Based on one of Eli Roth’s parodic trailers, Jon Watts’s Clown is a lifeless treatment of an amusing and unsettling concept. Realtor Kent (Andy Powers) is stuck in a bind when the clown scheduled to entertain his son’s birthday party cancels, leaving him to rummage through the private things in one of the houses he has on the market for an impromptu clown suit. As luck would have it, there’s a suit inside a creepy trunk, but there’s a catch: It’s actually a demon that possesses its wearer, turning them into something resembling a cross between Spider-Man’s Venom and It’s Pennywise.
One can picture what Roth, a gleefully tasteless prankster who co-produced the film, might’ve done with this material (his mock trailer is scarier and funnier than its feature-length counterpart). Disappointingly, Watts evinces little interest in mining the tropes associated with clowns, and he does nothing with the scarily funny notion of a respectable professional who suddenly refuses to shuck a party costume. Instead, he fashions a routine body-horror story of a man turning into a monster. The director lingers on Kent as his makeup grows more hideous, instantly rendering him an outcast who wanders a series of mostly generic settings: a truck stop, a patch of woods, and eventually a Chuck E. Cheese’s, a promising backdrop that somehow fails to yield any evocative lunacy.
Watts appears scared of the ludicrousness of the premise, determined to transcend the project’s roots as a joke, which is precisely what he should’ve embraced. Our most powerful fears and fantasies are irrational and usually absurd, as are many social customs that we take for granted, such as hiring strange men in lurid makeup to entertain children on their birthdays. The potentiality of Clown resides in the way it could expose casual rituals for their alienating, nonsensical strangeness, and there are a few such moments near the beginning, when Kent first tries and fails to remove the outfit, which culminates with his wife, Meg (Lauren Allen), pulling off part of his real nose.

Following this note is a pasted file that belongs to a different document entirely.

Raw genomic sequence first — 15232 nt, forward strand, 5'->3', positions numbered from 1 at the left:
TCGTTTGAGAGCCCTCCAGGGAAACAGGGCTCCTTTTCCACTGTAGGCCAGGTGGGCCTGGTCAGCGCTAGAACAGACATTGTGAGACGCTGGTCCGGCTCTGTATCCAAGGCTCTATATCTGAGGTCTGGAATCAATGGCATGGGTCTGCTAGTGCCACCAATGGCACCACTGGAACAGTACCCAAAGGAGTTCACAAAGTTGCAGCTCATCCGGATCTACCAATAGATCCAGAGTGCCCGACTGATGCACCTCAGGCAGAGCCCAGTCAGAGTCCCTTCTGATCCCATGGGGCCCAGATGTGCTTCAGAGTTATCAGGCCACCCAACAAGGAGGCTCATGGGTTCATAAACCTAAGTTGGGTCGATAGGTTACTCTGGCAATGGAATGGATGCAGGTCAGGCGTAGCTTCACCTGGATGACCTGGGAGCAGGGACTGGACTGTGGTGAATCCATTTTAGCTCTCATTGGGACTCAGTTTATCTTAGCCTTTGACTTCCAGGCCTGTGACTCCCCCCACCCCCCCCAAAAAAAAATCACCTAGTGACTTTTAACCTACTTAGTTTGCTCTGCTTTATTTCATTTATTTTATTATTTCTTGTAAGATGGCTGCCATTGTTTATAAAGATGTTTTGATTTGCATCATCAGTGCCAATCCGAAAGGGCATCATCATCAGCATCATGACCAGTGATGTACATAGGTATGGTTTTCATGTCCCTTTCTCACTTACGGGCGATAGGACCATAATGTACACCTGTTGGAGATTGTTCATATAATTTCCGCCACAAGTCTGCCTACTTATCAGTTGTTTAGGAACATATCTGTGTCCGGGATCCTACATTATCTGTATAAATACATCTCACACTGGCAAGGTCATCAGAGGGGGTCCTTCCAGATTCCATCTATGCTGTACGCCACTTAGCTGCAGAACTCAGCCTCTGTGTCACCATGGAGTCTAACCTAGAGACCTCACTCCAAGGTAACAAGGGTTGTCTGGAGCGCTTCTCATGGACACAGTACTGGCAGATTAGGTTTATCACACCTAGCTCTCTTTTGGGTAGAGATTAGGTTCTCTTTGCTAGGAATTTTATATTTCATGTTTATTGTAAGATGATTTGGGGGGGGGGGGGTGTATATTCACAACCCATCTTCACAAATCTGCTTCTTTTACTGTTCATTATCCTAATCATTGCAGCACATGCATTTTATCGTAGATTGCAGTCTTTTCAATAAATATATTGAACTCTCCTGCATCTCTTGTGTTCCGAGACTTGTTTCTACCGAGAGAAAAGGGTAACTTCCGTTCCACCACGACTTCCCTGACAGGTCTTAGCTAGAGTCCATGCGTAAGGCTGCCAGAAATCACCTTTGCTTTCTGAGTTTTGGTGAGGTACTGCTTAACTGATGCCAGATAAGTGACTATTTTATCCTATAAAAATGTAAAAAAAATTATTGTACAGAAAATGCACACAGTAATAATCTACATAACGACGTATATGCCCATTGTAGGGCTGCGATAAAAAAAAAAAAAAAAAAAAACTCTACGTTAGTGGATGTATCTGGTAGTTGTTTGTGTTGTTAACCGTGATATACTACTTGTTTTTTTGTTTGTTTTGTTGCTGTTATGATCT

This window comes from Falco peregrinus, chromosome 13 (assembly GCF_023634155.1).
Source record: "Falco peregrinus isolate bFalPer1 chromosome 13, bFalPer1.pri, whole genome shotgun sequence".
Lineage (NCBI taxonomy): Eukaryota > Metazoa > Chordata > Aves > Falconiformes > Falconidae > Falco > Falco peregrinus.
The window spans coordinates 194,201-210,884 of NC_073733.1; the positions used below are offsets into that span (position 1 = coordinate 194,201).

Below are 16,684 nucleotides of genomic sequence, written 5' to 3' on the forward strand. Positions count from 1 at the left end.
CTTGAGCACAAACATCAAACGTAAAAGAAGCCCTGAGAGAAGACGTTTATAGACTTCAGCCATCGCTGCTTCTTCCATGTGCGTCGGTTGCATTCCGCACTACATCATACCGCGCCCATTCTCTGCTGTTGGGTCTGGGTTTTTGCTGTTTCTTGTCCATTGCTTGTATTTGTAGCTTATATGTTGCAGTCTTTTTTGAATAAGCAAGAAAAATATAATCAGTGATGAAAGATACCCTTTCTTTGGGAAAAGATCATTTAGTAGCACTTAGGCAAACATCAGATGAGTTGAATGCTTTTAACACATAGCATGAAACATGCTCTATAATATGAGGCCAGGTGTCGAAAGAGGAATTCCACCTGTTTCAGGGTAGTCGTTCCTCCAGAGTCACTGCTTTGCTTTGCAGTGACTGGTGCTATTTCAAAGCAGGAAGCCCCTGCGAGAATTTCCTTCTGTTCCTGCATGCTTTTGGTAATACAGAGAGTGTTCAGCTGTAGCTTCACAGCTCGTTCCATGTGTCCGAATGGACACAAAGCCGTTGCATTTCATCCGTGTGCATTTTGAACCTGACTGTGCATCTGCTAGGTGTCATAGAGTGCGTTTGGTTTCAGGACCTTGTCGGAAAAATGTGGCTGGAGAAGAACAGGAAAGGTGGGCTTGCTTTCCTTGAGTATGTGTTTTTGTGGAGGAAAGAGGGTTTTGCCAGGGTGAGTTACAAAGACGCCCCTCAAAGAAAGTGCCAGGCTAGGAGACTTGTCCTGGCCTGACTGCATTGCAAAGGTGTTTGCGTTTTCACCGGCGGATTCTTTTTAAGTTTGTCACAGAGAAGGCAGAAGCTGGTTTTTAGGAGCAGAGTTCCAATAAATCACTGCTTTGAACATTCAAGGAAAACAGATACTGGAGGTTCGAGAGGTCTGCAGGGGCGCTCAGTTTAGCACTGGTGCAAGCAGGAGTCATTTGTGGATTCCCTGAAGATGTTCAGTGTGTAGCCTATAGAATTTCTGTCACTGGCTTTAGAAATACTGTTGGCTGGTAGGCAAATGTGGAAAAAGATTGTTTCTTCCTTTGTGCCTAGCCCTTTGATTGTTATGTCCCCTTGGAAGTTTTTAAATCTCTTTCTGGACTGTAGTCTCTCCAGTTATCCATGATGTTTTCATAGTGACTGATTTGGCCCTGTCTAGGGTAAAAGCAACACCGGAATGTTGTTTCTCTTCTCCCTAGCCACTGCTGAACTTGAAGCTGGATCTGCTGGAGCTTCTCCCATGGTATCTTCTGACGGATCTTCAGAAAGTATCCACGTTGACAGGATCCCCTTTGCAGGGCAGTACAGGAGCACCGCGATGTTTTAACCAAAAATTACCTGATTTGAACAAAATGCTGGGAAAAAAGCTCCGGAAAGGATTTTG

But Watts misses one opportunity after another. When Kent and Meg fool around on the couch after their son’s party, before the severity of Kent’s new situation is understood, they appear to be on the verge of attempting to initiate sex, which would presumably be difficult considering that Kent’s new suit is fused to his body. One assumes that Watts is building a joke or set piece out of the biological and social awkwardness of the situation, but he allows the moment to pass unfulfilled. Ultimately, there are no memorable scenes in Clown, apart from the usual stalk-and-slash tropes, and not a single memorable image. Even the botched TV adaptation of Stephen King’s It had that shot of Pennywise standing under a sewer grate.
This leaves us, then, with a dull and unpleasant procedural in which a pasty creature hunts and eats children, finding them in motels, indoor playgrounds, and even in their homes, with Watts proving as unwilling to interrogate the film’s pedophiliac subtext as he is anything else. Clown and Watts’s higher-profile follow-up, Cop Car, both revel in outlandish high concepts in which children are elaborately yet unimaginatively imperiled, and are both staged with a patina of seriousness that suggests Watts to be an uninspired exploitation film huckster with delusions of respectability.